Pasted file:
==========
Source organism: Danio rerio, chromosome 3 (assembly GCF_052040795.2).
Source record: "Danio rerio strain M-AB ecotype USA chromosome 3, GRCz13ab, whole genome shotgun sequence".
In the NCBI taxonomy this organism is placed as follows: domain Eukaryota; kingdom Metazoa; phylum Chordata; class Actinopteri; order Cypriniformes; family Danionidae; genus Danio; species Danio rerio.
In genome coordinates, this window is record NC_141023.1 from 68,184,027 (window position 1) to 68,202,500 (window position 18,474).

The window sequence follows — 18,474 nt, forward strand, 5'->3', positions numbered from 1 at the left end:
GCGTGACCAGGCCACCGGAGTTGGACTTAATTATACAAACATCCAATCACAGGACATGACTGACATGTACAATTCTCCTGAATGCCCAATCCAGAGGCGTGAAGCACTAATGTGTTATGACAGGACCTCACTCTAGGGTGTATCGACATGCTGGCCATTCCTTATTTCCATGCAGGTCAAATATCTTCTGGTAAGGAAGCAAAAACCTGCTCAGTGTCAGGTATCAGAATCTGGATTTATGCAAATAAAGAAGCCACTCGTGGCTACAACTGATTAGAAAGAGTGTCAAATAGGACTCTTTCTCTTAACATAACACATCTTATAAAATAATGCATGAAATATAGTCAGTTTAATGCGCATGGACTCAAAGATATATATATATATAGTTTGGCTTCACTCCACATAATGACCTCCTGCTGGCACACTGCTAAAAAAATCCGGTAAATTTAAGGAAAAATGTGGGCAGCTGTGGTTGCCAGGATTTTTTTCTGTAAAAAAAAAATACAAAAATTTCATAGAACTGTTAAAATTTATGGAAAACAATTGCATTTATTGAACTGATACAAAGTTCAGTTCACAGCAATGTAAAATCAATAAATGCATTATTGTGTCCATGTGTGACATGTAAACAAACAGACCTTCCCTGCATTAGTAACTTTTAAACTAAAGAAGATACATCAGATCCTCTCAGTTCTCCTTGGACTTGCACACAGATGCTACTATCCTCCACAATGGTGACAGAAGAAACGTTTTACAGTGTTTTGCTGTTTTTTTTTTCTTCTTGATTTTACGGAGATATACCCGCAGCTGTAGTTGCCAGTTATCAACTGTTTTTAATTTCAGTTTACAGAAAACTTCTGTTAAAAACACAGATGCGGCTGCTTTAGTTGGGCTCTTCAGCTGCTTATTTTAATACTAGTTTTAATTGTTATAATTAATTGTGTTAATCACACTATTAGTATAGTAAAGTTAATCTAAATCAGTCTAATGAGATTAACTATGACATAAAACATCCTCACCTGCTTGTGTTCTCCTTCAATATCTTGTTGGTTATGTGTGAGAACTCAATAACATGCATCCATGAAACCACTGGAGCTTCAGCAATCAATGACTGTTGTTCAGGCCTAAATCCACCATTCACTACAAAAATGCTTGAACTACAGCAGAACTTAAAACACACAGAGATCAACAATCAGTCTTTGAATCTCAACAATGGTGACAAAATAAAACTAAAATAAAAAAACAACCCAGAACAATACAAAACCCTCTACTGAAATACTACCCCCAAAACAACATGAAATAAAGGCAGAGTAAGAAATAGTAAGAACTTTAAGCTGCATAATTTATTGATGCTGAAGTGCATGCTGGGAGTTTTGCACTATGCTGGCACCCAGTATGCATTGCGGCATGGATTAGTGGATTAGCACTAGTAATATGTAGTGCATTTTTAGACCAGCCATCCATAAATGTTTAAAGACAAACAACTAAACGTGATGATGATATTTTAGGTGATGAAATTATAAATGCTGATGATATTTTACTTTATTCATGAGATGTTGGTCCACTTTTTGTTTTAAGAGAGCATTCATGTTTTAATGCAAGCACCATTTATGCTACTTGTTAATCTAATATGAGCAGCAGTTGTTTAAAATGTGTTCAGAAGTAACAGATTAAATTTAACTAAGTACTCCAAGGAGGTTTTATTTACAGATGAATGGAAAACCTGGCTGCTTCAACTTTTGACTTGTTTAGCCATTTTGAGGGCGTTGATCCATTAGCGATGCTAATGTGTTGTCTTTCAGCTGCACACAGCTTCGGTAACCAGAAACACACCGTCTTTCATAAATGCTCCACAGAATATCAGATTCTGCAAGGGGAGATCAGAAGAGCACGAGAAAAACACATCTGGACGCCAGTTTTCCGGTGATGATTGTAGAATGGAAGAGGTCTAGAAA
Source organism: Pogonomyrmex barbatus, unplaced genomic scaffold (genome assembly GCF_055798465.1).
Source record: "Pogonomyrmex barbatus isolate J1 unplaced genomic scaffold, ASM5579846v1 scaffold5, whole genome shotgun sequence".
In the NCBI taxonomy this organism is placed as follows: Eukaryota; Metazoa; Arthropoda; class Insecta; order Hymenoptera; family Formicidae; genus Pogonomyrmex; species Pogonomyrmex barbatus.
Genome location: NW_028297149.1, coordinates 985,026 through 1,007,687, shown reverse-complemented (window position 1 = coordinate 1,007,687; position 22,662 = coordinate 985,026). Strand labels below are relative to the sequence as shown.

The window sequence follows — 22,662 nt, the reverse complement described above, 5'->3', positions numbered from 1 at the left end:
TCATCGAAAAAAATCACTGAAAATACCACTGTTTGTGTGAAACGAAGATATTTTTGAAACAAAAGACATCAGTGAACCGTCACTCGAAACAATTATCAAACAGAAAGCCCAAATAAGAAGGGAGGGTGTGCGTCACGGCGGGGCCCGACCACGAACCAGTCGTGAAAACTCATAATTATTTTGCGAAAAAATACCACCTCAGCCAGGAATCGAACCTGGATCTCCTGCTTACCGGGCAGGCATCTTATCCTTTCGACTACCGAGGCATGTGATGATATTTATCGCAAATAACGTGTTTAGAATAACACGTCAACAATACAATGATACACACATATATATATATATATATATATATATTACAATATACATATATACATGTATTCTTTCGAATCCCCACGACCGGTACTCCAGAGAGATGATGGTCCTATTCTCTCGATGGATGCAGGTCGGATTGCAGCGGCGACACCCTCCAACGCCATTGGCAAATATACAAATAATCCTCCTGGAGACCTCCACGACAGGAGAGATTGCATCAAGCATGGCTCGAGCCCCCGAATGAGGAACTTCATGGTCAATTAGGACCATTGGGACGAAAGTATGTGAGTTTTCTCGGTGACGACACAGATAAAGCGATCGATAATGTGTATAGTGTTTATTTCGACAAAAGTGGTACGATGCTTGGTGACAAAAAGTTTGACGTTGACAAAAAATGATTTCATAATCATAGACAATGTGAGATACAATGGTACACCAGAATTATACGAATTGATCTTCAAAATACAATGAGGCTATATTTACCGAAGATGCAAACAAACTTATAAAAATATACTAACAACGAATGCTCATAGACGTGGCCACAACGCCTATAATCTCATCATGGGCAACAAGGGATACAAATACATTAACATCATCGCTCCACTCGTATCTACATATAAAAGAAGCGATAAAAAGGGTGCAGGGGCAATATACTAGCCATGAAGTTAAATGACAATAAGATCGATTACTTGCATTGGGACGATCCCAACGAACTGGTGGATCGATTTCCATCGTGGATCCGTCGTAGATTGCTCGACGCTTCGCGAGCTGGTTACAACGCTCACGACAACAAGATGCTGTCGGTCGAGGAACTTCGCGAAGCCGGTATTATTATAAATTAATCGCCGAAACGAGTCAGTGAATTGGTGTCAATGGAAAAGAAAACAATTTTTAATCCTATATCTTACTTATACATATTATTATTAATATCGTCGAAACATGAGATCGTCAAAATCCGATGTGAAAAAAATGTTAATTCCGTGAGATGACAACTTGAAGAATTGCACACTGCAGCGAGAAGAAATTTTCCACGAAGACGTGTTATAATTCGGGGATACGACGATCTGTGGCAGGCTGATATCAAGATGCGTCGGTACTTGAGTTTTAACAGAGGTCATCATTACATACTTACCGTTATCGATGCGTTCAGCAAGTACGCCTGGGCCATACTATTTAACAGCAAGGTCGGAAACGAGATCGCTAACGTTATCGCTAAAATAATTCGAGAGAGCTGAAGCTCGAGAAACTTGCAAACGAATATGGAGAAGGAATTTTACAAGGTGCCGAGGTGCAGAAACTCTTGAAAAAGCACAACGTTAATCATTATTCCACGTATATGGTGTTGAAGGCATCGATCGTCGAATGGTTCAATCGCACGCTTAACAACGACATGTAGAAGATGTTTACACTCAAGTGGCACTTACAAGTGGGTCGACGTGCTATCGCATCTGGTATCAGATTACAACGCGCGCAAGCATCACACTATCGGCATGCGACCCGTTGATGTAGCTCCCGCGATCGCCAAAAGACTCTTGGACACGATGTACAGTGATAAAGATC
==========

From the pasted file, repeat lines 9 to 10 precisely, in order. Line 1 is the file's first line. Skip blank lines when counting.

In the NCBI taxonomy this organism is placed as follows: Eukaryota; Metazoa; Arthropoda; class Insecta; order Hymenoptera; family Formicidae; genus Pogonomyrmex; species Pogonomyrmex barbatus.
Genome location: NW_028297149.1, coordinates 985,026 through 1,007,687, shown reverse-complemented (window position 1 = coordinate 1,007,687; position 22,662 = coordinate 985,026). Strand labels below are relative to the sequence as shown.